Australian, New Zealand Dollars Sold as Asian Stocks Follow Wall St Lower
Key Overnight Developments
• UK House Prices to Erase Year-to-Date Gains, Says Rightmove
• Australian, New Zealand Dollars Sold as Asian Stocks Decline
The Euro slid 0.2 percent against the US Dollar in thin overnight trade, with investors jittery ahead of the release of results from a series of stress tests of European banks designed to gauge their ability to withstand a sovereign default in the region (due on Friday). The British Pound was little changed. We remain flat EURUSD and GBPUSD.
Asia Session Highlights
The Australian and New Zealand Dollars slumped against their US counterpart as stocks sold off in Asian trade, weighing on carry trades and boosting demand for the safety-linked greenback. The MSCI Asia Pacific regional benchmark equity index fell 1.2 percent, following last Friday’s drop on Wall Street after disappointing earnings from Bank of America, Citigroup, and General Electric as well as a sharp downturn in US consumer confidence.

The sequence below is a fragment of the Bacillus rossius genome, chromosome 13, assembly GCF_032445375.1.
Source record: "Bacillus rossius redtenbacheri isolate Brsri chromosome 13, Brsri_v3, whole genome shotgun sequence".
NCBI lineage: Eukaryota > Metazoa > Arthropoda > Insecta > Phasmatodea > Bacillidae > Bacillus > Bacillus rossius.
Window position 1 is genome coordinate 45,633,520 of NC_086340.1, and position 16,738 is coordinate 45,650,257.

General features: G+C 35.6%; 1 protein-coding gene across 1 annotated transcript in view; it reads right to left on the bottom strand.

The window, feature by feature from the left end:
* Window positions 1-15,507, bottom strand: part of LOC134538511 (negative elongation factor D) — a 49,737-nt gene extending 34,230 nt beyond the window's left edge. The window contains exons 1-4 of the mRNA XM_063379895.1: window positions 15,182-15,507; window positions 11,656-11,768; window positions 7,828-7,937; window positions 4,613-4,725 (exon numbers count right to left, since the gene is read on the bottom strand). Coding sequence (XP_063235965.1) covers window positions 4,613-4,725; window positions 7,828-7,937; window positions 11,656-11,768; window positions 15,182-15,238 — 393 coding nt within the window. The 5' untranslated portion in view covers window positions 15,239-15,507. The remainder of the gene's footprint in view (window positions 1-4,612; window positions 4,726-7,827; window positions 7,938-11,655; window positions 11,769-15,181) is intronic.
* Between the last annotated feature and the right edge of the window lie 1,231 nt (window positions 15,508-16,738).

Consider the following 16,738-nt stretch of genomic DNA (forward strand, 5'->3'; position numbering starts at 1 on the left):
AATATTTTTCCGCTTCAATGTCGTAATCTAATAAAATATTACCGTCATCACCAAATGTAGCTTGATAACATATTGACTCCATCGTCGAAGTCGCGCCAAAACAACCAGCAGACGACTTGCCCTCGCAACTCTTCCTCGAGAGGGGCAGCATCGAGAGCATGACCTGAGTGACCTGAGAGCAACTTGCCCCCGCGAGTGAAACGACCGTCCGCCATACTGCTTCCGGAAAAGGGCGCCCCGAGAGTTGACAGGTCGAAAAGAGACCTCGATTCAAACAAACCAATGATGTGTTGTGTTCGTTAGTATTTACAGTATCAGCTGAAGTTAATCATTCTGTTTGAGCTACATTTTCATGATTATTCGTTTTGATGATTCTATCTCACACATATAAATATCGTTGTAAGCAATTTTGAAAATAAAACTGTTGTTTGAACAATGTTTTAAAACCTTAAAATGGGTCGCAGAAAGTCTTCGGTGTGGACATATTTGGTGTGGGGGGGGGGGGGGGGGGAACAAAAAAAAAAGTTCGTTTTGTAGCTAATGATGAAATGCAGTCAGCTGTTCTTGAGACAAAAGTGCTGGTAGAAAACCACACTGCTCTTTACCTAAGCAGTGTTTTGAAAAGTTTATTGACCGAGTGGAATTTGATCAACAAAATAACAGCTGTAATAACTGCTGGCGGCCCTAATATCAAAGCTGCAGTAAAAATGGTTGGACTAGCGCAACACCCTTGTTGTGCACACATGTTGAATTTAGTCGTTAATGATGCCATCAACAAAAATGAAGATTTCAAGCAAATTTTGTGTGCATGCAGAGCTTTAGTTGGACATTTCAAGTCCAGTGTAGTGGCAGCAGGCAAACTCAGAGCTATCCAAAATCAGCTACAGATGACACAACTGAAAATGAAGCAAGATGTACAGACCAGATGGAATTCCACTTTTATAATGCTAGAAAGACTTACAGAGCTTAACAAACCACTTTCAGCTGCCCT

UK House Prices fell 0.6 percent July – marking the first decline this year – according to a report from Rightmove Plc, an online listing of for-sale properties. The annualized growth rate slowed to 3.7 percent, the lowest in seven months. Rightmove Commercial Director Miles Shipside said “[real estate agents] are suffering from [swelling] portfolios, and buyers’ fitness to purchase is in correspondingly poor shape,” predicting a further 7 percent drop in the second half of 2010 that will erase gains accumulated from the beginning of the year.
Euro Session: What to Expect
The economic calendar is decidedly tame in European hours, leaving the door open for the dynamics noted overnight to carry through into US trade. US equity index futures are tracking slightly higher, up 0.1 percent to hint that the risk-linked Australian and New Zealand Dollars may find some support after coming under pressure to start the trading week. Meanwhile, stress tests remain in focus for the Euro while the British Pound looks ahead to Wednesday’s release of the minutes from July’s Bank of England policy meeting – the first one since the government announced an ambitious emergency budget that promised to slash the deficit by 6.3 percent of GDP by 2014-15 – as markets size up the central bank’s take on the ruling coalition’s plans and their implications for where interest rates go from here.
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